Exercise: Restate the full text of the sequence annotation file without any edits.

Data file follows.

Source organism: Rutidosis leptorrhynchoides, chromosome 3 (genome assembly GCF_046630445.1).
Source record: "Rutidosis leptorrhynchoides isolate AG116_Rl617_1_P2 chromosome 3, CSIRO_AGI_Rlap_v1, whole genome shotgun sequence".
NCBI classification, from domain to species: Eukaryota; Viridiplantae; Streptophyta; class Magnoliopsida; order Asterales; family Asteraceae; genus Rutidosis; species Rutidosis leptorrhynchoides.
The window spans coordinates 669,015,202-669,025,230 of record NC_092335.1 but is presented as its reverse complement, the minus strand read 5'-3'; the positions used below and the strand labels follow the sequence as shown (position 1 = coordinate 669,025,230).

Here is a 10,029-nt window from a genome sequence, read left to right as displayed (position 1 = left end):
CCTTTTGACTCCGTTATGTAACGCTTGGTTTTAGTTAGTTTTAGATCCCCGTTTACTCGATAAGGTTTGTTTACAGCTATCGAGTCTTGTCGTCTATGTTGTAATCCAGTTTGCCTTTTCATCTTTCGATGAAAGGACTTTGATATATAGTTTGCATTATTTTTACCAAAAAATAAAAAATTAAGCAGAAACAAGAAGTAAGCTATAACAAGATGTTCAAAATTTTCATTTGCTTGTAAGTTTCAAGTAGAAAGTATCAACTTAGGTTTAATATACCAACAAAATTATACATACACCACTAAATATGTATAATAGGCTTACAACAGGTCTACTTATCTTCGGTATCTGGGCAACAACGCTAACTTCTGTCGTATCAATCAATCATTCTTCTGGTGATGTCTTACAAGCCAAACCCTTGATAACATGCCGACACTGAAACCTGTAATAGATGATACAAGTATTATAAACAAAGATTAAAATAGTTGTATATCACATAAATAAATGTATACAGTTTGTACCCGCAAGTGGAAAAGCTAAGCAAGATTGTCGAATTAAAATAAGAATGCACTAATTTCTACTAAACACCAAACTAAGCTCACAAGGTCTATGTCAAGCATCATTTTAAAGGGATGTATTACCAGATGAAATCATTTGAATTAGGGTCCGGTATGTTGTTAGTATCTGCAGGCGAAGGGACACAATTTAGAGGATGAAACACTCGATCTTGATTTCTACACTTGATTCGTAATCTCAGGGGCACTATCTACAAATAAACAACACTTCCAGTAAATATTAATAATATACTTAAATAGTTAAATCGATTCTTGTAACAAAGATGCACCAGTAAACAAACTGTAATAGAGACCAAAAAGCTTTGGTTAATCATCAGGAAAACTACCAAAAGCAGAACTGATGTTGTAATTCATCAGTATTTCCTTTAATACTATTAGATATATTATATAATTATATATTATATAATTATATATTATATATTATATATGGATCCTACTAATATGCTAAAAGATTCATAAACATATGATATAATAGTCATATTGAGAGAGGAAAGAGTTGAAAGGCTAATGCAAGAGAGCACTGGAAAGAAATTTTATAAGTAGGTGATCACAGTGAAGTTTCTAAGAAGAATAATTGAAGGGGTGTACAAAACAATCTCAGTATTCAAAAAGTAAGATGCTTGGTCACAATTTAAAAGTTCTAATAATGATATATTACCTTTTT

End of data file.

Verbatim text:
Source organism: Rutidosis leptorrhynchoides, chromosome 3 (genome assembly GCF_046630445.1).
Source record: "Rutidosis leptorrhynchoides isolate AG116_Rl617_1_P2 chromosome 3, CSIRO_AGI_Rlap_v1, whole genome shotgun sequence".
NCBI classification, from domain to species: Eukaryota; Viridiplantae; Streptophyta; class Magnoliopsida; order Asterales; family Asteraceae; genus Rutidosis; species Rutidosis leptorrhynchoides.
The window spans coordinates 669,015,202-669,025,230 of record NC_092335.1 but is presented as its reverse complement, the minus strand read 5'-3'; the positions used below and the strand labels follow the sequence as shown (position 1 = coordinate 669,025,230).

Here is a 10,029-nt window from a genome sequence, read left to right as displayed (position 1 = left end):
CCTTTTGACTCCGTTATGTAACGCTTGGTTTTAGTTAGTTTTAGATCCCCGTTTACTCGATAAGGTTTGTTTACAGCTATCGAGTCTTGTCGTCTATGTTGTAATCCAGTTTGCCTTTTCATCTTTCGATGAAAGGACTTTGATATATAGTTTGCATTATTTTTACCAAAAAATAAAAAATTAAGCAGAAACAAGAAGTAAGCTATAACAAGATGTTCAAAATTTTCATTTGCTTGTAAGTTTCAAGTAGAAAGTATCAACTTAGGTTTAATATACCAACAAAATTATACATACACCACTAAATATGTATAATAGGCTTACAACAGGTCTACTTATCTTCGGTATCTGGGCAACAACGCTAACTTCTGTCGTATCAATCAATCATTCTTCTGGTGATGTCTTACAAGCCAAACCCTTGATAACATGCCGACACTGAAACCTGTAATAGATGATACAAGTATTATAAACAAAGATTAAAATAGTTGTATATCACATAAATAAATGTATACAGTTTGTACCCGCAAGTGGAAAAGCTAAGCAAGATTGTCGAATTAAAATAAGAATGCACTAATTTCTACTAAACACCAAACTAAGCTCACAAGGTCTATGTCAAGCATCATTTTAAAGGGATGTATTACCAGATGAAATCATTTGAATTAGGGTCCGGTATGTTGTTAGTATCTGCAGGCGAAGGGACACAATTTAGAGGATGAAACACTCGATCTTGATTTCTACACTTGATTCGTAATCTCAGGGGCACTATCTACAAATAAACAACACTTCCAGTAAATATTAATAATATACTTAAATAGTTAAATCGATTCTTGTAACAAAGATGCACCAGTAAACAAACTGTAATAGAGACCAAAAAGCTTTGGTTAATCATCAGGAAAACTACCAAAAGCAGAACTGATGTTGTAATTCATCAGTATTTCCTTTAATACTATTAGATATATTATATAATTATATATTATATAATTATATATTATATATTATATATGGATCCTACTAATATGCTAAAAGATTCATAAACATATGATATAATAGTCATATTGAGAGAGGAAAGAGTTGAAAGGCTAATGCAAGAGAGCACTGGAAAGAAATTTTATAAGTAGGTGATCACAGTGAAGTTTCTAAGAAGAATAATTGAAGGGGTGTACAAAACAATCTCAGTATTCAAAAAGTAAGATGCTTGGTCACAATTTAAAAGTTCTAATAATGATATATTACCTTTTT